Chuck Schumer Says He Has 50 Votes to Overturn FCC’s Net Neutrality Repeal

net neutrality
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Democrats claimed on Monday that they have a 50-vote majority in the Senate, as well as Sen. Susan Collins’ (R-ME) support, to override the Federal Communications Commission’s (FCC) recent repeal of the agency’s 2015 net neutrality order.

Senate Minority Leader Chuck Schumer (D-NY) revealed, “With full caucus support. It’s clear that Democrats are committed to fighting to keep the Internet from becoming the Wild West where ISPs [Internet service providers] are free to offer premium service to only the wealthiest customers while average consumer are left with far inferior options.”

Democrats only need one additional vote to pass a resolution using the Congressional Review Act (CRA) to overturn the FCC’s recent repeal of the agency’s net neutrality order through the Senate. Sen. Collins recently signaled that she will side with Democrats to support a bill reinstating the Obama-era Internet regulation.

Annie Clark, Collins’ spokeswoman, told the Hill last week, “Senator Collins does not support the FCC’s recent decision to repeal net neutrality rules, and she will support Senator Markey’s legislation that would overturn the FCC’s vote.”

The FCC’s “Restoring Internet Freedom Order” passed in December and repealed the agency’s net neutrality order. The order reclassified the Internet as an “information service,” compared to the agency’s 2015 net neutrality order, which regulated the Internet as a public monopoly. Net neutrality proponents argued that the FCC needs net neutrality to prevent ISPs from unfairly blocking, throttling, or preferring some content, while conservatives argued that net neutrality would diminish the freedom of the Internet.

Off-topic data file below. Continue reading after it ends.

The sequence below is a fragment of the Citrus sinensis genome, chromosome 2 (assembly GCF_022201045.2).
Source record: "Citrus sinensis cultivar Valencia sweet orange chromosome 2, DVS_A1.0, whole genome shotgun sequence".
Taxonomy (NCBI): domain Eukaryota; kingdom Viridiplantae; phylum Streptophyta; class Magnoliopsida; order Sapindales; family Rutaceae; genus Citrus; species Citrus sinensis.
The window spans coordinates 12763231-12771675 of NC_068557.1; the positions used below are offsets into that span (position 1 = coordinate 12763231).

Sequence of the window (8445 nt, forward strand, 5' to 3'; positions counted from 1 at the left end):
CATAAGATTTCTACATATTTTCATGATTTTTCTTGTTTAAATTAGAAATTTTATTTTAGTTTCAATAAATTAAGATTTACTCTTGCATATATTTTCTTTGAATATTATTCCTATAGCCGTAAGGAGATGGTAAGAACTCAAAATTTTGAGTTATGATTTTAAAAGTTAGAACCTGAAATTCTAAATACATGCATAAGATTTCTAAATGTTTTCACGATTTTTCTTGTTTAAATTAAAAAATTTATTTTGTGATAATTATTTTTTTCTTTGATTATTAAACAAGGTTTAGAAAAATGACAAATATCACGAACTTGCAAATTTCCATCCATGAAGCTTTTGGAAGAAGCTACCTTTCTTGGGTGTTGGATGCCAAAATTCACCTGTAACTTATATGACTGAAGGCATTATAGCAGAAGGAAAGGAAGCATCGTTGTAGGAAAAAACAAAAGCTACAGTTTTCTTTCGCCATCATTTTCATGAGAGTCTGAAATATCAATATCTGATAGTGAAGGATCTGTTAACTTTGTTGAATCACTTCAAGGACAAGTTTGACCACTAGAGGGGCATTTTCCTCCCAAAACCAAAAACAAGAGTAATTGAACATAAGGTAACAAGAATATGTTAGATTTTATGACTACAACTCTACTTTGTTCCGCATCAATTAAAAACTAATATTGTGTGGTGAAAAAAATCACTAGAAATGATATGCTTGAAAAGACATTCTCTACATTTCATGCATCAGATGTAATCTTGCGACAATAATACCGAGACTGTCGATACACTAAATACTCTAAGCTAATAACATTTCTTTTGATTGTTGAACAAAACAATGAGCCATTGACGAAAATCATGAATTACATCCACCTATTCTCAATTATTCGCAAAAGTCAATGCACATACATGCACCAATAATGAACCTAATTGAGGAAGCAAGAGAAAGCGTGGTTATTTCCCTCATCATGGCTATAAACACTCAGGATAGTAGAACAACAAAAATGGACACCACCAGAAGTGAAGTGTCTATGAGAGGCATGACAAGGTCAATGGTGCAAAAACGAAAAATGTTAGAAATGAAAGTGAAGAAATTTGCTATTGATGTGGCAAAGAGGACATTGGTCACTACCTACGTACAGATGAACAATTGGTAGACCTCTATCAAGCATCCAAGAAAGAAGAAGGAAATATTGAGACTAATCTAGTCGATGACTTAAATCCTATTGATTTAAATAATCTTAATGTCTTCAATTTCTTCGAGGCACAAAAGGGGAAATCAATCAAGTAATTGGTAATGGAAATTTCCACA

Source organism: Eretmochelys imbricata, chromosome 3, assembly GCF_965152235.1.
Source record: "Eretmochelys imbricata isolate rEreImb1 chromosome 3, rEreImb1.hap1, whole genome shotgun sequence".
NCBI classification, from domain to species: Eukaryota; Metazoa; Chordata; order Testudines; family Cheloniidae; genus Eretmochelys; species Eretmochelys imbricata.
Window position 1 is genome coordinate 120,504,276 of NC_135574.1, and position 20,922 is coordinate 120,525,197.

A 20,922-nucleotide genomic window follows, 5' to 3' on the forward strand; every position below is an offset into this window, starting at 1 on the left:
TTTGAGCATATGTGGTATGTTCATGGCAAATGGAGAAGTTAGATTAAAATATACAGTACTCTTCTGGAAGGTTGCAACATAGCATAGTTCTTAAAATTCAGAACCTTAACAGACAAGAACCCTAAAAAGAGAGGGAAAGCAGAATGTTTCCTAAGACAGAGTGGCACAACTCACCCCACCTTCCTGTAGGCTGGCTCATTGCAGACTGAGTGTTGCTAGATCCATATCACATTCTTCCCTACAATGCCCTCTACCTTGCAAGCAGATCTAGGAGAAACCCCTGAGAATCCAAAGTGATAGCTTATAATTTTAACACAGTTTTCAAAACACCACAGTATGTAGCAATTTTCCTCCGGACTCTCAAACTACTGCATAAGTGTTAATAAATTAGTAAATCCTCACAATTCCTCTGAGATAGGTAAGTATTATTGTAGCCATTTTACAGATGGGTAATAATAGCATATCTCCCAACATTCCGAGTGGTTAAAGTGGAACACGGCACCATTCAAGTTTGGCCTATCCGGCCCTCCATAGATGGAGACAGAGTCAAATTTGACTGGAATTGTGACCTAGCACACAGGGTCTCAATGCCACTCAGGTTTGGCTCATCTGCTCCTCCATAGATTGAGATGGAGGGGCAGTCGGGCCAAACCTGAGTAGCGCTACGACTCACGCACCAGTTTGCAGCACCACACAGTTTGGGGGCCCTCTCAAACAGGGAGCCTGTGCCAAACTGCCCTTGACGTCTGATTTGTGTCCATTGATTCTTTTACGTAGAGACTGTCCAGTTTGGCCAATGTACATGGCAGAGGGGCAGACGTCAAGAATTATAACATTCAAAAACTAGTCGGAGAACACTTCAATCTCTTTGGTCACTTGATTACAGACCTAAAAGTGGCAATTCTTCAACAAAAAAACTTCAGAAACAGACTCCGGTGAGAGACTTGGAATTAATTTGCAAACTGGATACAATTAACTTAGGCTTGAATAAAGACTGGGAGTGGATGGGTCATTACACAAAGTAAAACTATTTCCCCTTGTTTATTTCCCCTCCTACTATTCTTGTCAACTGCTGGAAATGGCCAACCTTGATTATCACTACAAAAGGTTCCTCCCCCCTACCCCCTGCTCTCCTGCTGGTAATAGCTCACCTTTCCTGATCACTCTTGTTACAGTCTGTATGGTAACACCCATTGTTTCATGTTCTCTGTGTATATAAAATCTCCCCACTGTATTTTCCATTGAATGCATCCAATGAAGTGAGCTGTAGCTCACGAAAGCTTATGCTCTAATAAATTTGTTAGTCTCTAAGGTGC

The FCC’s Restoring Internet Freedom Order and Breitbart News’s Allum Bokhari argued that under net neutrality, content providers such as Facebook, Google, and Twitter have censored the Internet, stifled conservative and alternative voices, and served as a greater threat to free speech compared to ISPs.

Net neutrality proponents’ rage towards the regulation’s repeal has reached dangerous new heights; FCC chairman Ajit Pai canceled his appearance at the Consumer Electronics Show (CES) in January reportedly due to death threats.

The animus towards Pai continued offline as well, as Pai told Fox News in an interview Monday that near his suburban home in Virginia, someone put up cardboard signs targeting his children. One sign read, “They will come to know the truth. Dad murdered Democracy in cold blood.”

Pai told Fox & Friends, “I understand that people are passionate about policy, but the one thing in America that should remain sacred is that families, wives and kids, should remain out of it. And stop harassing us at our homes.”


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